Palante’s body was found on the race course from Chilecito and San Miguel by a sweep truck that was searching for hiim, however the circumstances around his death have not been confirmed by investigators. The Dakar Rally is always a treacherous undertaking, and the loss of a competitor is a regrettable reality of the iconic rally raid.
Palante is survived by his wife and five children. Asphalt & Rubber wishes them and the rest of Eric’s family and friends our condolences. Ride in peace brother.
Organizers of the Baja 1000 and KTM Racing have both released press releases concerning the death of American racer Kurt Caselli, who unfortunately died today during the Baja 1000 race.
While SCORE International’s press release only mentions that Caselli died while leading the Baja 1000, KTM’s press release adds information about Caselli’s race bike, which appears has signs that the talented American rider encountered an animal on the race course, which likely caused his crash.
Meanwhile, FMF Racing’s Donny Emler Jr. has posted to Instagram a message that refutes earlier reports that a spectator-made booby trap was involved in the incident, and describes how competitors Ricky Brabec and Ivan Ramirez came upon Caselli and sought help for the fallen rider. Both press releases are after the jump.
We bring you unfortunate news from the Baja California Peninsula, as we have gotten word that American Kurt Caselli has died while competing in the 2013 Baja 1000 off-road race.
Leading the race on his factory-supported KTM, early reports indicated that Caselli crashed after hitting a booby trap (an all too common feature of the Baja 1000) around the 796-mile mark, and later succumbed to injuries to his head.
However, a post to Instagram by FMF’s Donny Emler Jr. says that is not the case, and that Kurt’s crash was merely a racing incident, and did not occur near any spectators. Press statements from both KTM and the Baja 1000 organizers can be read here, and suggest that Caselli’s motorcycle came in contact with an animal, which likely caused his crash.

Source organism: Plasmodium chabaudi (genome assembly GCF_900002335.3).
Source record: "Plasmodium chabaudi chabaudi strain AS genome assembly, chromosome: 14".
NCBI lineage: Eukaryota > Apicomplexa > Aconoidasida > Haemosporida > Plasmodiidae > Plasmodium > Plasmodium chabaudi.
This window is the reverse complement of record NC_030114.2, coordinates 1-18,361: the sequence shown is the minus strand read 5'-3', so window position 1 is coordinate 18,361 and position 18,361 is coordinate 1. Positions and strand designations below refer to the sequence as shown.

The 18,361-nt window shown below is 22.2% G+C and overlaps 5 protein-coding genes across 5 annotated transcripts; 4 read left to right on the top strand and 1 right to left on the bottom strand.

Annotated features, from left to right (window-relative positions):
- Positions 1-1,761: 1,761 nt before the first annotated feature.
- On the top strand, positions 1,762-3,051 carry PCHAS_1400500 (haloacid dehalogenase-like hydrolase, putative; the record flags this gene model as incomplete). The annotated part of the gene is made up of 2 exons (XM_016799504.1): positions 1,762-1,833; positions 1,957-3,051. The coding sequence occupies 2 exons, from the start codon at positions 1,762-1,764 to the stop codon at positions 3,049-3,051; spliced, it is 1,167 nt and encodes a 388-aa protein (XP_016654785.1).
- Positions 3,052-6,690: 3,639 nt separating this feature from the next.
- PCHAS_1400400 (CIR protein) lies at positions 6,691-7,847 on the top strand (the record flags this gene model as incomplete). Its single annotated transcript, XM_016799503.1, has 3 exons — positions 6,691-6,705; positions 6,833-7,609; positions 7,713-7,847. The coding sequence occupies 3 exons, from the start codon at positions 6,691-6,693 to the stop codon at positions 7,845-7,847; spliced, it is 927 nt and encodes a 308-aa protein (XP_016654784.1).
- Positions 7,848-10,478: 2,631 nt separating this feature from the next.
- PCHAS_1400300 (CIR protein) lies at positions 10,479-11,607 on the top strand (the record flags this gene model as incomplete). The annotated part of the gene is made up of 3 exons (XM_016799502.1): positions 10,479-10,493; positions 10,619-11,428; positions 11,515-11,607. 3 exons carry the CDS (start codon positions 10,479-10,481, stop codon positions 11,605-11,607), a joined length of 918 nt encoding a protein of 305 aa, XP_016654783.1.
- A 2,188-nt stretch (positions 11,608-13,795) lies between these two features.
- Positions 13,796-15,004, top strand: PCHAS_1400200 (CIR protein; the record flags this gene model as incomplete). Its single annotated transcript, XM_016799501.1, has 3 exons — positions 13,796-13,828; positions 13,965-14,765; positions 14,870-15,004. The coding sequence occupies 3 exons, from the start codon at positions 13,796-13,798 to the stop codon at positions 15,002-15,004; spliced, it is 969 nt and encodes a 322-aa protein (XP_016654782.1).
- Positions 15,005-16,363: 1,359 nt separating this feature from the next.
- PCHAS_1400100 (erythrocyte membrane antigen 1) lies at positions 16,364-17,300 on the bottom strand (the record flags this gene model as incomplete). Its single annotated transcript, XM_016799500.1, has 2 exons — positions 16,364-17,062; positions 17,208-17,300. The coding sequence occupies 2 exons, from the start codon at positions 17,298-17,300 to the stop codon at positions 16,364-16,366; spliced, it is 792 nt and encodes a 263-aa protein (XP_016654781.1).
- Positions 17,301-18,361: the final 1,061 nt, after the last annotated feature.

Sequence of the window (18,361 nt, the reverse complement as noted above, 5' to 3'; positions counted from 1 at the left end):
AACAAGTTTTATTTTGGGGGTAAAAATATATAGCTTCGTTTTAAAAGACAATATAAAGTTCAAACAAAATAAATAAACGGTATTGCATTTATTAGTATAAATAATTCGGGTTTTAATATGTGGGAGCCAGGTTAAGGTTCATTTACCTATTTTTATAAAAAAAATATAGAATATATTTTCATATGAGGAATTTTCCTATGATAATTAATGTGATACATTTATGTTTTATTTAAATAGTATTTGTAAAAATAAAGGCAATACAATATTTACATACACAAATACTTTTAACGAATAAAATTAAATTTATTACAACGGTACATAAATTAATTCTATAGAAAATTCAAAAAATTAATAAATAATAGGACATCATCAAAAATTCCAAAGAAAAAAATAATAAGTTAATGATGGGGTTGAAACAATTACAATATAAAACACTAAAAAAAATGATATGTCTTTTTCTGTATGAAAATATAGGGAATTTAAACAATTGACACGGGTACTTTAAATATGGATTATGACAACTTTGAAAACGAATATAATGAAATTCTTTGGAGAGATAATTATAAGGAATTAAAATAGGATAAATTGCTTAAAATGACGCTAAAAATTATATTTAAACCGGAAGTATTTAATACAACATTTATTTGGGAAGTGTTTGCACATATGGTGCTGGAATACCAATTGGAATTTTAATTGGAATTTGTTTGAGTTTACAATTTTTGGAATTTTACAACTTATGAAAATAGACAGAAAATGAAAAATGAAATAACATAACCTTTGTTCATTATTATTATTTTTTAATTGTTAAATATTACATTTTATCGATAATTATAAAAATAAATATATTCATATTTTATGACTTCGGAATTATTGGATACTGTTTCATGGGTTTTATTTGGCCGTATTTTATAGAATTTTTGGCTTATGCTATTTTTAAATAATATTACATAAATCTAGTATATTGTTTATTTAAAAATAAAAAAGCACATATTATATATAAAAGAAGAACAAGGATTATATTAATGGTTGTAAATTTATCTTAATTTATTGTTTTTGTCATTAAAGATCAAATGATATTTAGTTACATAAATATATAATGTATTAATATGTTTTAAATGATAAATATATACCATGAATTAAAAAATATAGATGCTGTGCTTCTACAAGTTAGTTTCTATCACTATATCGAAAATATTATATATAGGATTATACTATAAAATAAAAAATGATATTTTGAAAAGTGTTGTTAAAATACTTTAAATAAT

It’s with our deepest regret that Asphalt & Rubber reports the passing of Team Goeleven Kawasaki Rider Andrea Antonelli, who was involved in a serious accident during the opening lap of today’s World Supersport race.
Crashing on the straight between Turns 14 & 15 at the Moscow Raceway, Antonelli then collided with another machine, and as a result, suffered a fatal cranium base fracture.
The race was red flagged, and Antonelli was immediately taken to an ambulance where the medical staff worked to resuscitate him. Despite their efforts, Andrea sadly succumbed to his injuries at 2:10pm local time.
With the World Superbike paddock mourning the loss of the 25-year-old from Castiglione del Lago in Italy, the day’s remaining races and events have been cancelled. A&R‘s best thoughts are with his friends and family.
The motorcycle industry is mourning the loss of Bill Warner today, as the 44-year-old land speed record holder died while attempting to break the 300 mph barrier over the course of a single mile. Racing in the “The Maine Event” at the Loring Air Force Base, Warner’s partially streamlined and turbo-charged Suzuki Hayabusa veered to the right after clearing the one-mile marker, and went off the runway course roughly 2,000 feet later, before ultimately crashing.
According to reports, Warner was conscious and communicative after the crash, but he succumbed to his injuries about an hour and fifteen minutes later at a hospital near Caribou, Maine. It is not clear how fast he was going when he left the course’s runway, but he had been clocked at 285 mph while on the course.